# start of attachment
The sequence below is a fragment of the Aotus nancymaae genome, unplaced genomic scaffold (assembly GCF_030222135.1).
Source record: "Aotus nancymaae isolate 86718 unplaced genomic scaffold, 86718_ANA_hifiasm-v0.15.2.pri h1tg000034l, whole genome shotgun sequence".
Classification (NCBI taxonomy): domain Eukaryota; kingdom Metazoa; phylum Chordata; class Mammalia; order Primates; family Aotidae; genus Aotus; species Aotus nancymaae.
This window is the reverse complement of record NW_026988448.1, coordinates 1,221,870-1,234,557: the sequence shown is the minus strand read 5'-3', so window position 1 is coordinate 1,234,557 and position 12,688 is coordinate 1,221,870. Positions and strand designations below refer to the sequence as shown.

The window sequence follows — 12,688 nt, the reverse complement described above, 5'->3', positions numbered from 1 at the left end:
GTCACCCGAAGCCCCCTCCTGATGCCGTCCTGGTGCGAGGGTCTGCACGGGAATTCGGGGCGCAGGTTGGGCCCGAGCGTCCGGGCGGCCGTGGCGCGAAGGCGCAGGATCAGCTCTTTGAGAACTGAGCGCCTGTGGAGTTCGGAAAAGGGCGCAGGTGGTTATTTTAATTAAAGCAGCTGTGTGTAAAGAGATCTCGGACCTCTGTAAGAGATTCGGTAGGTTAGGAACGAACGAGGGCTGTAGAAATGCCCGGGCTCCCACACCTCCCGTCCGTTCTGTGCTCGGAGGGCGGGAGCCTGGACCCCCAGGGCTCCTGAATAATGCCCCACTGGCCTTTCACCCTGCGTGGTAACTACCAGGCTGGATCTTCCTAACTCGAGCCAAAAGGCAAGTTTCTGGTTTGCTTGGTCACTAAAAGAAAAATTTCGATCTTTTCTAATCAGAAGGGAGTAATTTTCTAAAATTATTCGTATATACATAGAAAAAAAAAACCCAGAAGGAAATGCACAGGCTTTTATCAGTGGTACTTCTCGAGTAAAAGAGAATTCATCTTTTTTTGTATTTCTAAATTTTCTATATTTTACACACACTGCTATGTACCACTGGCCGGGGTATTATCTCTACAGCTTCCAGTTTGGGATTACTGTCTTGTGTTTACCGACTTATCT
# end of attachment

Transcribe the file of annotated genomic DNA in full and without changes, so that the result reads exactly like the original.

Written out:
The sequence below is a fragment of the Aotus nancymaae genome, unplaced genomic scaffold (assembly GCF_030222135.1).
Source record: "Aotus nancymaae isolate 86718 unplaced genomic scaffold, 86718_ANA_hifiasm-v0.15.2.pri h1tg000034l, whole genome shotgun sequence".
Classification (NCBI taxonomy): domain Eukaryota; kingdom Metazoa; phylum Chordata; class Mammalia; order Primates; family Aotidae; genus Aotus; species Aotus nancymaae.
This window is the reverse complement of record NW_026988448.1, coordinates 1,221,870-1,234,557: the sequence shown is the minus strand read 5'-3', so window position 1 is coordinate 1,234,557 and position 12,688 is coordinate 1,221,870. Positions and strand designations below refer to the sequence as shown.

The window sequence follows — 12,688 nt, the reverse complement described above, 5'->3', positions numbered from 1 at the left end:
GTCACCCGAAGCCCCCTCCTGATGCCGTCCTGGTGCGAGGGTCTGCACGGGAATTCGGGGCGCAGGTTGGGCCCGAGCGTCCGGGCGGCCGTGGCGCGAAGGCGCAGGATCAGCTCTTTGAGAACTGAGCGCCTGTGGAGTTCGGAAAAGGGCGCAGGTGGTTATTTTAATTAAAGCAGCTGTGTGTAAAGAGATCTCGGACCTCTGTAAGAGATTCGGTAGGTTAGGAACGAACGAGGGCTGTAGAAATGCCCGGGCTCCCACACCTCCCGTCCGTTCTGTGCTCGGAGGGCGGGAGCCTGGACCCCCAGGGCTCCTGAATAATGCCCCACTGGCCTTTCACCCTGCGTGGTAACTACCAGGCTGGATCTTCCTAACTCGAGCCAAAAGGCAAGTTTCTGGTTTGCTTGGTCACTAAAAGAAAAATTTCGATCTTTTCTAATCAGAAGGGAGTAATTTTCTAAAATTATTCGTATATACATAGAAAAAAAAAACCCAGAAGGAAATGCACAGGCTTTTATCAGTGGTACTTCTCGAGTAAAAGAGAATTCATCTTTTTTTGTATTTCTAAATTTTCTATATTTTACACACACTGCTATGTACCACTGGCCGGGGTATTATCTCTACAGCTTCCAGTTTGGGATTACTGTCTTGTGTTTACCGACTTATCT